The last couple of years have brought significant challenges in procurement of routine medical supplies with ongoing backorders, allocations and product substitutions - how can the healthcare supply chain work to build resiliency and security with strategic initiatives? After years of the healthcare industry transitioning to single-use products, many healthcare supply chains are now evaluating and moving back to reusable products as a long term solution. For instance, reusable gowns can be a reliable option to replace disposable items with more robust and better quality products that users feel more comfortable wearing. Patti Hoch discusses the benefits of these reusable products with Hays Waldrop, Garry Skinner and Justin Poulin on this episode of Power Supply, highlighting a way to build supply chain security that also provides some significant cost savings AND reduces excess waste from healthcare operations. With a Win, Win, Win, you don't want to miss this episode!

“Inova Health went back to reusables and we used a company called La Forma Medical… and when covid started to die down you’re like this should be something that we keep going with because it's working, it’s way more secure than disposable product, and what we found was that our clinical staff loved the product. It feels more secure, so supply security could mean something else too. Secure for the clinician because they’re wearing something that doesn’t feel like a garbage bag, they feel like it’s really protecting them."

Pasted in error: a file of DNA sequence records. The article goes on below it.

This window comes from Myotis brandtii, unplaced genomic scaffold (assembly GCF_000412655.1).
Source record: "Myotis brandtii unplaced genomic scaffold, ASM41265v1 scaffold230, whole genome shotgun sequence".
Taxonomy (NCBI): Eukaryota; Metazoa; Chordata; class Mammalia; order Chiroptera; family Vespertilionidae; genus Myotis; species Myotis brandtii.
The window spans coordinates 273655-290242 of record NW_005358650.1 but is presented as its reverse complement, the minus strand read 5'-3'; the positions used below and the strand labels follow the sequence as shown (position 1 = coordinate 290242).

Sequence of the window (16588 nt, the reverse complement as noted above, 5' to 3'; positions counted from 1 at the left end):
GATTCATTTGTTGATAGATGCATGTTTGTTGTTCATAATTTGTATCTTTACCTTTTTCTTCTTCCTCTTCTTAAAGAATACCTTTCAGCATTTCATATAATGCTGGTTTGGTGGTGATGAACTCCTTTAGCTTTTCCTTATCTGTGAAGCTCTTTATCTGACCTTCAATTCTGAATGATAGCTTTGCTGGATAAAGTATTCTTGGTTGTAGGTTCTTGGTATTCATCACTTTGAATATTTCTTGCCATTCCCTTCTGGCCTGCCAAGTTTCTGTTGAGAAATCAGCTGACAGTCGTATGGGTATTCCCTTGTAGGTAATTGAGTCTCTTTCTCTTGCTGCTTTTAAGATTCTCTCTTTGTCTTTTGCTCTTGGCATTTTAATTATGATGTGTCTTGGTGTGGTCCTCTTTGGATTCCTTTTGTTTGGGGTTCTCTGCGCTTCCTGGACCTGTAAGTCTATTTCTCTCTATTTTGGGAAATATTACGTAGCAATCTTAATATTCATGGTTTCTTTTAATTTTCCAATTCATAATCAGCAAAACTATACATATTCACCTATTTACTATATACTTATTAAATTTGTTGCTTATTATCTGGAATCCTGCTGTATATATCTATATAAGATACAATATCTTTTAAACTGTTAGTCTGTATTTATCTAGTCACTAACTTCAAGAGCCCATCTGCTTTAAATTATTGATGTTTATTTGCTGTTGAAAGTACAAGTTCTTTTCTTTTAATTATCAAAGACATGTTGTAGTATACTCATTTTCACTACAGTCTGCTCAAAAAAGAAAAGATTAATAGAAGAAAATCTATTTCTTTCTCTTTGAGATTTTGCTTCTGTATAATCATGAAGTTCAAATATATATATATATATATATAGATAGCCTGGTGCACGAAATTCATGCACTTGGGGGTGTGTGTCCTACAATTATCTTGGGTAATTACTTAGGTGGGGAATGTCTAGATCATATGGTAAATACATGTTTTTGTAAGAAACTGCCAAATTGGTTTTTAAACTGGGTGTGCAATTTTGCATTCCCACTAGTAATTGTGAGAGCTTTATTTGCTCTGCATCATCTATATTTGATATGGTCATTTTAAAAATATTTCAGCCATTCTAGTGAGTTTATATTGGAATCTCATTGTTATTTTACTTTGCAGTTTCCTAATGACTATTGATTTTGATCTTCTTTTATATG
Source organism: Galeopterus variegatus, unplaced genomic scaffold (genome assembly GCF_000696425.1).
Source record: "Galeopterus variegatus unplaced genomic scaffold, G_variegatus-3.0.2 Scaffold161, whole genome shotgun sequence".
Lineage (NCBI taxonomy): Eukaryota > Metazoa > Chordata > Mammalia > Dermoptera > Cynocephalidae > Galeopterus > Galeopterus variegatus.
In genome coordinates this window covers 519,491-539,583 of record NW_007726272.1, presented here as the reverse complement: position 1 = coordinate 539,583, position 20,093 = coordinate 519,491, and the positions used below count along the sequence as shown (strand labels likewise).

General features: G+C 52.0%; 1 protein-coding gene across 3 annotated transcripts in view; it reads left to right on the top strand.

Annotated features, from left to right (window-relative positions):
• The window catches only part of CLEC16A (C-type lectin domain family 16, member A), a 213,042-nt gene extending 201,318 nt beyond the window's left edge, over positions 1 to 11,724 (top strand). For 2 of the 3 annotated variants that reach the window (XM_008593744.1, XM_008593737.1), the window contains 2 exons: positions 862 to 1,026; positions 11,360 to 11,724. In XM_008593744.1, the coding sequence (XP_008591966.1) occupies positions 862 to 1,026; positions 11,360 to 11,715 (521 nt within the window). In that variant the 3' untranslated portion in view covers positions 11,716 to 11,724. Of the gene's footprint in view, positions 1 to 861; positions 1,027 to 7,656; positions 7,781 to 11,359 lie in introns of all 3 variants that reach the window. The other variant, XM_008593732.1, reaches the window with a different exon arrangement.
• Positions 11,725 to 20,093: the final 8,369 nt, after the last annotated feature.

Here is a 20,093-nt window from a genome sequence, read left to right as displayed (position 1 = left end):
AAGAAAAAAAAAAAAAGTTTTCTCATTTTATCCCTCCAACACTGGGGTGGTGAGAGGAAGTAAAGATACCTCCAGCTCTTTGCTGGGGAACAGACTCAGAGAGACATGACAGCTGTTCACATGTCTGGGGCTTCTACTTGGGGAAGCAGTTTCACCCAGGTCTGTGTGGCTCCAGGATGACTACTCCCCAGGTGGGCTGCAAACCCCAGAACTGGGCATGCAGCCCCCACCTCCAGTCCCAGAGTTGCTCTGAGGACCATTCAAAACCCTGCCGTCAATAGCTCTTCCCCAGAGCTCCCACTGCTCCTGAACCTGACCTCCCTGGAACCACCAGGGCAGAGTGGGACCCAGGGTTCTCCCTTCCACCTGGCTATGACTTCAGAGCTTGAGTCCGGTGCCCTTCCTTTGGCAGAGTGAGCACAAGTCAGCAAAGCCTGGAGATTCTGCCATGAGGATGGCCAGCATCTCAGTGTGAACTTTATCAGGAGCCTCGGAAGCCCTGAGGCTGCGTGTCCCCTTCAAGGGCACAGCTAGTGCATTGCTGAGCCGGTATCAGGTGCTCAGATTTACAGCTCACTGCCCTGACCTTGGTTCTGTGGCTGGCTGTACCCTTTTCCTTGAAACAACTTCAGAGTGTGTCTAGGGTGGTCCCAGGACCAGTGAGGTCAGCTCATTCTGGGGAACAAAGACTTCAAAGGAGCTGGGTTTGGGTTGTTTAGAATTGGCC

- Patti Hoch, 


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Transcript of "One and Done? Building a Secure Supply Chain" on Power Supply Podcast

PATTI: systems that set these types of sustainability goals for themselves that this area of apparel and reusables and reprocessed or re-sterilized for that matter is a really good way to achieve those sustainability goals you know


ANNOUNCER: Without supplies, there's no surgery. Without products, there's no patient care. Welcome to Power Supply: the healthcare supply chain podcast focused on helping you navigate the intricacies of logistics, purchasing, contracting, and supplier relationships. Each episode, we speak with healthcare executives, supply chain leaders, and innovative entrepreneurs from across the country as they share their stories, experience, and expertise on the industry we love. From the loading dock to strategic sourcing -  from buyers to the C-Suite -  and across the enterprise, we tackle the real life issues impacting the healthcare supply chain. Whether you're tuning in for conversation or inspiration, we're glad you're here. You're just in time to hear it from the source and stock up on insights, so sit back and plug in to Power Supply.